Beauty related chemistry behind hyaluronic acid

I was inspired to start my science infused beauty and fitness blog when one of my favourite vloggers confused hyaluronic acid with hydrochloric acid. I have come across many situations like this one where a lot of us, even myself, get hyped up about ingredients and products without any scientific understanding and blindly follow the current trends. However, the difference in knowledge can be staggering! Scarily enough, hydrochloric acid can permanently burn your face, whereas hyaluronic acid has been known as “the fountain of youth” molecule. So it is needless to say that some information and understanding can go a long way. As a result, here’s a hopefully informative entry on a little bit about the chemistry behind hyaluronic acid. I hope you find this interesting, please like, subscribe and share.


From a chemists perspective, hyaluronic acid is a polymer (a long molecule consisting of repeating units, see picture below) so it is essentially, one molecule, a fragment, that is repeated many, many times a bit like many identical in colour, size and shape Legos placed on top of each other. But how many times, might you ask? Well that actually depends on the chemist’s recipe or the source they are extracting it from.


The hyaluronic acid repeating unit


By definition, hyaluronic acid is a polymer with “n” repeating units so it is up to the beauty companies, to make this as long or short as they wish in order to achieve the physical and chemical properties they require. What I’m saying here is, a hyaluronic acid polymer is not a highly specifically defined entity (as opposed to any non-polymer molecules) and therefore, even though two different products might both claim to contain hyaluronic acid, they might not actually contain the exact same length or purity of molecule.


Why do we care? Well for two reasons. Molecules have chemical and physical properties depending on their structure and purity and therefore, the different structure, the different the properties and by extent the effects can also be potentially different. Additionally, this also means that, strictly speaking, just because two products both state that they contain hyaluronic acid this might not actually deem them directly comparable and so if one product doesn’t work for you, another might!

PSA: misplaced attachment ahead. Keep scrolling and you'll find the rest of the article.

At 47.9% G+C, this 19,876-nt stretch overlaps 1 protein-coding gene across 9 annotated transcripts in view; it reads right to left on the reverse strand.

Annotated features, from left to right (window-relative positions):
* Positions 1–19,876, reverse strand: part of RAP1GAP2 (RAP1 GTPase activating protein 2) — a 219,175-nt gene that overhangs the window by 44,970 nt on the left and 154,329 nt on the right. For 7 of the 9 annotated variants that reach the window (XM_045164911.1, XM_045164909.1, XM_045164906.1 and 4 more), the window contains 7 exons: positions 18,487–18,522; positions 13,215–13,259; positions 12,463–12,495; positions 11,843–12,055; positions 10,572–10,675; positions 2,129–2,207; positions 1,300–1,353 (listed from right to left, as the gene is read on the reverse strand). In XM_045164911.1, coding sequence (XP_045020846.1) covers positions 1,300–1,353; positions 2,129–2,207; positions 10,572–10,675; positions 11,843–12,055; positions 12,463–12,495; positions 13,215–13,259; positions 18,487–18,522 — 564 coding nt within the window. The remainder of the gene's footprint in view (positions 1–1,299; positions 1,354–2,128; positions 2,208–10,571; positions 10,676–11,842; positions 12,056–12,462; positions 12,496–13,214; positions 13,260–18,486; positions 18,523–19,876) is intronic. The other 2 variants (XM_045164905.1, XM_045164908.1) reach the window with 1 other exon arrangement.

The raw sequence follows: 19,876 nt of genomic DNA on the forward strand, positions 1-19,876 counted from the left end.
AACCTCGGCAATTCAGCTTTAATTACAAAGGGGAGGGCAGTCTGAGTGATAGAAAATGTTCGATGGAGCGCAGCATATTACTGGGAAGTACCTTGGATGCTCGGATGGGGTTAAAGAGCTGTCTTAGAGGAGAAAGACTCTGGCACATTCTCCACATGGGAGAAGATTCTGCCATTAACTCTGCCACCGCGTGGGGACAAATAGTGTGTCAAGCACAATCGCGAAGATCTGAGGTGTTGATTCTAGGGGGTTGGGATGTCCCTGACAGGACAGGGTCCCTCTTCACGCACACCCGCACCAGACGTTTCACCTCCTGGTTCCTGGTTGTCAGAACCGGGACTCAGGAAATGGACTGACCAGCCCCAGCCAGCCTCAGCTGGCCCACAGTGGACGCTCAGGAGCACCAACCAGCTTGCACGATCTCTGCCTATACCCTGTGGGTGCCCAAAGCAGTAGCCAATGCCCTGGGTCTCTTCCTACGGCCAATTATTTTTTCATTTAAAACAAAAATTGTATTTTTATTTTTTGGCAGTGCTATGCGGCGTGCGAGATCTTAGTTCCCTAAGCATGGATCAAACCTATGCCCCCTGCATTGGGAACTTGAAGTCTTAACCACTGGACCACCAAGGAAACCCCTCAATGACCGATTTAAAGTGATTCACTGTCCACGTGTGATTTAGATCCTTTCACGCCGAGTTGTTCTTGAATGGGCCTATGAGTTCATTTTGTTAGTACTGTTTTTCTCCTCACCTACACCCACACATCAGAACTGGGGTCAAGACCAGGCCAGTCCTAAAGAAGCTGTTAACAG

Polymers are synthesised, just like your Lego tower, by adding more and more pieces to the chain until you are happy. However, unlike you being able to control accurately how many Lego pieces you are going to make your tower of, molecules are much harder to control rising in a pool of very similar, but different in length, chains. Some chains might have 2 blocks less or 4 more etc. As a result, the stated length “n” is a number that represents an average in length, sizes. Depending on how accurate the synthetic and purification process is (or the source where the ingredient is extracted from) the average can be very small, meaning that the majority of the molecules have the desired length (which might be the the one that works best) or really high resulting in a pool of molecules of different length. You can imagine that cheaper synthetic procedures will, most of the time, induce less synthetic control and lower purification standards and therefore, will result in a pool of polymer molecules which might decrease the effectiveness of the compound.


Finally, let’s ask one more question. Does taking an ingredient orally (by ingestion) or topically (by absorption) make a difference? Absolutely! And a huge one actually! Some molecules might be broken down by digestion, when taken as a tablet and therefore taking them in this form might reduce their activity. On the other hand, some molecules might be too big or structurally not correct to be allowed to go through the skin’s membrane barrier resulting in only a small amount of them being absorbed or even nothing at all! As you can imagine, this would obviously also have an impact on the effectiveness of an ingredient and these are factors that we must also consider when talking about the effectiveness of an ingredient. Some companies use the promotional hype and scientific evidence of certain ingredients in let’s say, skin care, and although some of those ingredients might be perfectly legit, their action through skin absorption, might be very limited. Thankfully, hyaluronic acid, of the right size, can be absorbed by skin.


If you want to know if there is any scientific evidence behind the beauty claims of hyaluronic acid check out “Hyaluronic acid – The fountain of youth?” post.



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